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Title: The mobility of Nb in rutile-saturated NaCl- and NaF-bearing aqueous fluids from 1–6.5 GPa and 300–800 °C

Rutile (TiO 2) is an important host phase for high field strength elements (HFSE) such as Nb in metamorphic and subduction zone environments. The observed depletion of Nb in arc rocks is often explained by the hypothesis that rutile sequesters HFSE in the subducted slab and overlying sediment, and is chemically inert with respect to aqueous fluids evolved during prograde metamorphism in the forearc to subarc environment. However, field observations of exhumed terranes, and experimental studies, indicate that HFSE may be soluble in complex aqueous fluids at high pressure (i.e., >0.5 GPa) and moderate to high temperature (i.e., >300 °C). In this study, we investigated experimentally the mobility of Nb in NaCl- and NaF-bearing aqueous fluids in equilibrium with Nb-bearing rutile at pressure-temperature conditions applicable to fluid evolution in arc environments. Niobium concentrations in aqueous fluid at rutile saturation were measured directly by using a hydrothermal diamond-anvil cell (HDAC) and synchrotron X-ray fluorescence (SXRF) at 2.1 to 6.5 GPa and 300-500 °C, and indirectly by performing mass loss experiments in a piston-cylinder (PC) apparatus at similar to 1 GPa and 700-800 °C. The concentration of Nb in a 10 wt% NaCl aqueous fluid increases from 6 to 11 mu g/gmore » as temperature increases from 300 to 500 °C, over a pressure range from 2.1 to 2.8 GPa, consistent with a positive temperature dependence. The concentration of Nb in a 20 wt% NaCl aqueous fluid varies from 55 to 150 mu g/g at 300 to 500 °C, over a pressure range from 1.8 to 6.4 GPa; however, there is no discernible temperature or pressure dependence. Here, the Nb concentration in a 4 wt% NaF-bearing aqueous fluid increases from 180 to 910 mu g/g as temperature increases from 300 to 500 °C over the pressure range 2.1 to 6.5 GPa. The data for the F-bearing fluid indicate that the Nb content of the fluid exhibits a dependence on temperature between 300 and 500 °C at ≥ 2 GPa, but there is no observed dependence on pressure. Together, the data demonstrate that the hydrothermal mobility of Nb is strongly controlled by the composition of the fluid, consistent with published data for Ti. At all experimental conditions, however, the concentration of Nb in the fluid is always lower than coexisting rutile, consistent with a role for rutile in moderating the Nb budget of arc rocks.« less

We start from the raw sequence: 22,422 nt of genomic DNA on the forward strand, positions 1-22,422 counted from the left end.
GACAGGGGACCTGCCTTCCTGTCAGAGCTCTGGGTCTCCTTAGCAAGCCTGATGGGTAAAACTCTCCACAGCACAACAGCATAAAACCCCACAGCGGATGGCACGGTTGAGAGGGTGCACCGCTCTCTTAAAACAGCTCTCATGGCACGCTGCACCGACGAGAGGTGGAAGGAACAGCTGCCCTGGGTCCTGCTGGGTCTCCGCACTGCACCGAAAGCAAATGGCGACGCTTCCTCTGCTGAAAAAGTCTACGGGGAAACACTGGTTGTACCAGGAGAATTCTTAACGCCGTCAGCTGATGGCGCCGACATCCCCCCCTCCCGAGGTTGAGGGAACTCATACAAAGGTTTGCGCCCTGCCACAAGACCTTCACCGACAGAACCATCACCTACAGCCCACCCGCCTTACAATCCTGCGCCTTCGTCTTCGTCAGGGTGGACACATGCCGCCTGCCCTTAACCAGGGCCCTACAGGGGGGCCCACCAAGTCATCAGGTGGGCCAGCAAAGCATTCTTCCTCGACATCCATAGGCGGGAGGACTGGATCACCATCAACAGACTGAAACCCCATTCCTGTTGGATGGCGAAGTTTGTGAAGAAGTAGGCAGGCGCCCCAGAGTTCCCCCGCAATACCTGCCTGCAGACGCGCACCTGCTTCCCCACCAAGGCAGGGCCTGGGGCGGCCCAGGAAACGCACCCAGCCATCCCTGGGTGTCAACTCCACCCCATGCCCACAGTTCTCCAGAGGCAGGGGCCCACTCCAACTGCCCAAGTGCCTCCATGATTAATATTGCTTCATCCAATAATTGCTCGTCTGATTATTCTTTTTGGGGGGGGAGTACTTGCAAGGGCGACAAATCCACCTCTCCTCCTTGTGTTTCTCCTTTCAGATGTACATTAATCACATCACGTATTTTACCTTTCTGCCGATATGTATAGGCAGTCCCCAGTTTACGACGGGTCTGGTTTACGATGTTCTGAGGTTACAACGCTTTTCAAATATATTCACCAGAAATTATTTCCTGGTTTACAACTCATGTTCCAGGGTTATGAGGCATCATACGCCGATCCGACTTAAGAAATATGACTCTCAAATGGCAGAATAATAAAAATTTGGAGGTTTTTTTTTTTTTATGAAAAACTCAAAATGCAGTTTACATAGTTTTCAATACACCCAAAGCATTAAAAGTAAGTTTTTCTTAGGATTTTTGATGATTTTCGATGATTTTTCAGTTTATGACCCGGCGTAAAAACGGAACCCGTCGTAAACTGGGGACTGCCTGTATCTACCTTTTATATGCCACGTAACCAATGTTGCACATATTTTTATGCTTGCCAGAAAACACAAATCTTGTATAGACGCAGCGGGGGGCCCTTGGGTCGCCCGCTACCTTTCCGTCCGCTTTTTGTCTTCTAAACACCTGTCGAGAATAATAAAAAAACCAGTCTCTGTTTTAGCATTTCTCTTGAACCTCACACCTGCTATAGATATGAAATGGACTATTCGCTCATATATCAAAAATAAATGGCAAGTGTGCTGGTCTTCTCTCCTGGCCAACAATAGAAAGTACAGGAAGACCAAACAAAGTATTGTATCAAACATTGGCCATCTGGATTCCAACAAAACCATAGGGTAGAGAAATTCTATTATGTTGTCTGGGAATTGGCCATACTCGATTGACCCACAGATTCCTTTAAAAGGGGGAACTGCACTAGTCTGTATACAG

[1] ;  [2] ;  [3] ;  [4] ;  [4] ;  [3] ;  [3] ;  [5] ;  [6] ;  [5] ;  [5]
  1. Univ. of Michigan, Ann Arbor, MI (United States); Univ. of Nevada, Las Vegas, NV (United States)
  2. Univ. of Michigan, Ann Arbor, MI (United States)
  3. Univ. of Nevada, Las Vegas, NV (United States)
  4. Carnegie Institute of Washington, Argonne, IL (United States)
  5. Memorial Univ. of Newfoundland (Canada)
  6. Institute of Geological Sciences, Bern (Switzerland)
Publication Date:
Grant/Contract Number:
Accepted Manuscript
Journal Name:
American Mineralogist
Additional Journal Information:
Journal Volume: 100; Journal Issue: 7; Journal ID: ISSN 0003-004X
Mineralogical Society of America
Research Org:
Univ. of Nevada, Las Vegas, NV (United States)
Sponsoring Org:
USDOE National Nuclear Security Administration (NNSA)
Contributing Orgs:
Univ Michigan, Earth & Environm Sci, Ann Arbor, MI 48109 USA [Show the Organization-Enhanced name(s)] [ 2 ] Univ Nevada, High Pressure Sci & Engn Ctr, Las Vegas, NV 89154 USA [Show the Organization-Enhanced name(s)] [ 3 ] Univ Nevada, Dept Geosci, Las Vegas, NV 89154 USA [Show the Organization-Enhanced name(s)] [ 4 ] Argonne Natl Lab, Adv Photon Source, HPCAT, Argonne, IL 60439 USA [Show the Organization-Enhanced name(s)] [ 5 ] Mem Univ Newfoundland, Earth Sci, St John, NF A1C 5S7, Canada [Show the Organization-Enhanced name(s)] [ 6 ] Univ Bern, Inst Geol Sci, CH-3012 Bern, Switzerland
Country of Publication:
United States
58 GEOSCIENCES; 11 NUCLEAR FUEL CYCLE AND FUEL MATERIALS; high field strength elements; niobium; synchrotron; hydrothermal diamond anvil cell; subduction; rutile; aqueous fluid
OSTI Identifier: